British prime minister's office denies Trump delay in state visit
The Guardian newspaper reported on Sunday that U.S. president Donald Trump had requested a postponement in his state visit to Great Britain, scheduled for sometime in October.
The request, according to the Guardian sources, came in a telephone call from the president to Prime Minister May last month.
The US president said he did not want to come if there were large-scale protests and his remarks in effect put the visit on hold for some time.
The call was made in recent weeks, according to a Downing Street adviser who was in the room.
The statement surprised May, according to those present.
The conversation in part explains why there has been little public discussion about a visit.
May invited Trump to Britain seven days after his inauguration when she became the first foreign leader to visit him in the White House. She told a joint press conference she had extended an invitation from the Queen to Trump and his wife Melania to make a state visit later in the year and was "delighted that the president has accepted that invitation".
Many senior diplomats, including Lord Ricketts, the former national security adviser, said the invitation was premature, but impossible to rescind once made.
But both the White House and the P.M.'s office are denying the report, saying the trip is still on.
Prime Minister Theresa May's office said on Sunday there had been no change to plans for U.S. President Donald Trump's to come to Britain on a state visit, after the Guardian newspaper reported the trip had been postponed.
The paper, citing an unnamed adviser at May's Downing Street office who was in the room at the time, reported Trump had told May by telephone in recent weeks that he did not want to come if there were likely to be large-scale protests.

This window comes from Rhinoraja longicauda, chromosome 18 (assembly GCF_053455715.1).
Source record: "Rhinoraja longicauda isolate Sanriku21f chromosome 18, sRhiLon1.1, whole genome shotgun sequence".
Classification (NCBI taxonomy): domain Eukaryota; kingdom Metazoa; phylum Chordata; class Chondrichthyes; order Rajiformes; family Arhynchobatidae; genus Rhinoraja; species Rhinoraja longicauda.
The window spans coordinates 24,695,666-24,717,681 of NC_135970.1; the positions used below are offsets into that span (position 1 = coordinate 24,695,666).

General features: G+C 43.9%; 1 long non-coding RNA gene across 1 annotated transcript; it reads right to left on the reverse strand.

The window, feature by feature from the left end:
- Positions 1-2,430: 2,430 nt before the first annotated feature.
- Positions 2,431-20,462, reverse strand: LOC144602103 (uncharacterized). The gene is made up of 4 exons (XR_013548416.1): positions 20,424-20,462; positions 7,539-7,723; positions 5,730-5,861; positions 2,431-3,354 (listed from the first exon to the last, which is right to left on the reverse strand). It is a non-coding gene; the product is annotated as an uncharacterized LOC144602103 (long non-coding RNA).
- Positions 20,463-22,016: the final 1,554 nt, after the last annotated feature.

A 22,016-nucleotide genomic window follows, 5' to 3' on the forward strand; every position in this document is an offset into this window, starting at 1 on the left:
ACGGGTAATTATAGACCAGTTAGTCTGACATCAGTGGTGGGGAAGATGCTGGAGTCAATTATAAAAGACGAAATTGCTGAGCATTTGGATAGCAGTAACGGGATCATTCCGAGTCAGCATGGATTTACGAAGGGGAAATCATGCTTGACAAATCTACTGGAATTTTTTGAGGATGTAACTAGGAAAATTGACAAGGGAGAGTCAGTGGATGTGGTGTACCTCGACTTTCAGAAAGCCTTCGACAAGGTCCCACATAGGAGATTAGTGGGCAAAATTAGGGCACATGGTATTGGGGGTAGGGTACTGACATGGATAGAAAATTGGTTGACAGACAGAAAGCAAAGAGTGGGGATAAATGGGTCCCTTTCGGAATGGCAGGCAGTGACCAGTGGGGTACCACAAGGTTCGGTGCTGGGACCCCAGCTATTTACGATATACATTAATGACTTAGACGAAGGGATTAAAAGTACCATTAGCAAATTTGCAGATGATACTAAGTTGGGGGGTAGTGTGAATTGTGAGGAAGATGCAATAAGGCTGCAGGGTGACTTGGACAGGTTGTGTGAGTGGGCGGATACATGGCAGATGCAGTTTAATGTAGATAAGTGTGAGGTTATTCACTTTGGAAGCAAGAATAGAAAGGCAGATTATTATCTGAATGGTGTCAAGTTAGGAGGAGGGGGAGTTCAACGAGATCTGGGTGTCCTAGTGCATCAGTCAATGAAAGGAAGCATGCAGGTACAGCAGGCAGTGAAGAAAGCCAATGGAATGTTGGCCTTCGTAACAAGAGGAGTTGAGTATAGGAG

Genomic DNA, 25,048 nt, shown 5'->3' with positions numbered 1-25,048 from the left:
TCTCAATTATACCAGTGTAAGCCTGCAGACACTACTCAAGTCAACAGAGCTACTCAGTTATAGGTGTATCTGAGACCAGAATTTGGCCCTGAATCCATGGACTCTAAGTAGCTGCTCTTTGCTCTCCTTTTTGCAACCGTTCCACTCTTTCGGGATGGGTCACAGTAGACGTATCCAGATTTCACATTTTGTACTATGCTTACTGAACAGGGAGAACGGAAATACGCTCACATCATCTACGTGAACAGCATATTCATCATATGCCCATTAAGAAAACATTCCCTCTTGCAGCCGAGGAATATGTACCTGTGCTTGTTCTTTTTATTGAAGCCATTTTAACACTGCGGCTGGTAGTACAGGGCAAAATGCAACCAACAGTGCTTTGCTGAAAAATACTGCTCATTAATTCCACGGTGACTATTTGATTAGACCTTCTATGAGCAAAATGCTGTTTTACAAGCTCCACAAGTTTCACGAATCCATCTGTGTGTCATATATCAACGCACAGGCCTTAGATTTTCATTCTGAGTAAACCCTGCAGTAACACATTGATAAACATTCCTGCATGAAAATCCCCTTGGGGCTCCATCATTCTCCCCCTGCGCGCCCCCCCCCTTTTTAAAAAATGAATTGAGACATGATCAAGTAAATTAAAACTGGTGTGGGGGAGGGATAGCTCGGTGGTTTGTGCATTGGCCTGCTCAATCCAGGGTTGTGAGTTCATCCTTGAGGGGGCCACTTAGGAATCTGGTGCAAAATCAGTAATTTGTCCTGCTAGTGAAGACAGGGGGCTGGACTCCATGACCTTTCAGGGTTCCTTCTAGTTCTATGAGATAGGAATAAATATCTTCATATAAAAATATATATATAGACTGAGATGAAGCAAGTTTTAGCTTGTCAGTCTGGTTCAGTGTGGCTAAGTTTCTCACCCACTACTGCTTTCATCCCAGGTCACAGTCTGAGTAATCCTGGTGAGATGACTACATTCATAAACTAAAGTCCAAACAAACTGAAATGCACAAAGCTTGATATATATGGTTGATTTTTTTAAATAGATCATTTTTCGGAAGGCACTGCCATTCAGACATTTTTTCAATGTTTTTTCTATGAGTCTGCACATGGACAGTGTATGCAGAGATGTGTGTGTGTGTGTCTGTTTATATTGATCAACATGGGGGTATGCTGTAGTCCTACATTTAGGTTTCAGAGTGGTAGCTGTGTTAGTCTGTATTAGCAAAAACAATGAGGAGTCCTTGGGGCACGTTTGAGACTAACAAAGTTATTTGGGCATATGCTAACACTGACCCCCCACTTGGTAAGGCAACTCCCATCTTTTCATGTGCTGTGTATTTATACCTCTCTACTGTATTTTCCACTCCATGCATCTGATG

"We aren't going to comment on speculation about the contents of private phone conversations," a spokeswoman for May's office said. "The queen extended an invitation to President Trump to visit the UK and there is no change to those plans."
The White House had no immediate comment on the report.
No date has been set for the visit, which was agreed during May's visit to Washington in January, but British media had reported it was planned for October.
Trump has come under fire in Britain this month for his public criticism of London Mayor Sadiq Khan's response to an attack by Islamist militants in London, in which eight people were killed. May found herself forced to defend Khan, who is from the opposition Labour party.
Does anyone believe that Trump would cancel a state visit because of the possibility of protests? Obviously, whoever concocted this story doesn't know the president very well.
This may have been a trial balloon sent up by May loyalists who are trying to fend off challenges to May's leadership from inside the Conservative Party. No doubt the British press would react favorably to a Trump cancelation, which could strengthen her position going into a party meeting this week.
But that sort of thinking is delusional. May is more than likely to lose her job in the coming weeks, even if she can cobble together a majority with the Irish Unionists Party. One sign of trouble is that the queen's speech to Parliament outlying the government's legislative program has been delayed a few days. It's unclear how the Conservative Party program will be affected by their alliance with the Unionists, which means that their legislative plans are up in the air.
It's becoming less likely that Trump will be meeting with Theresa May when he sets foot on British soil in October.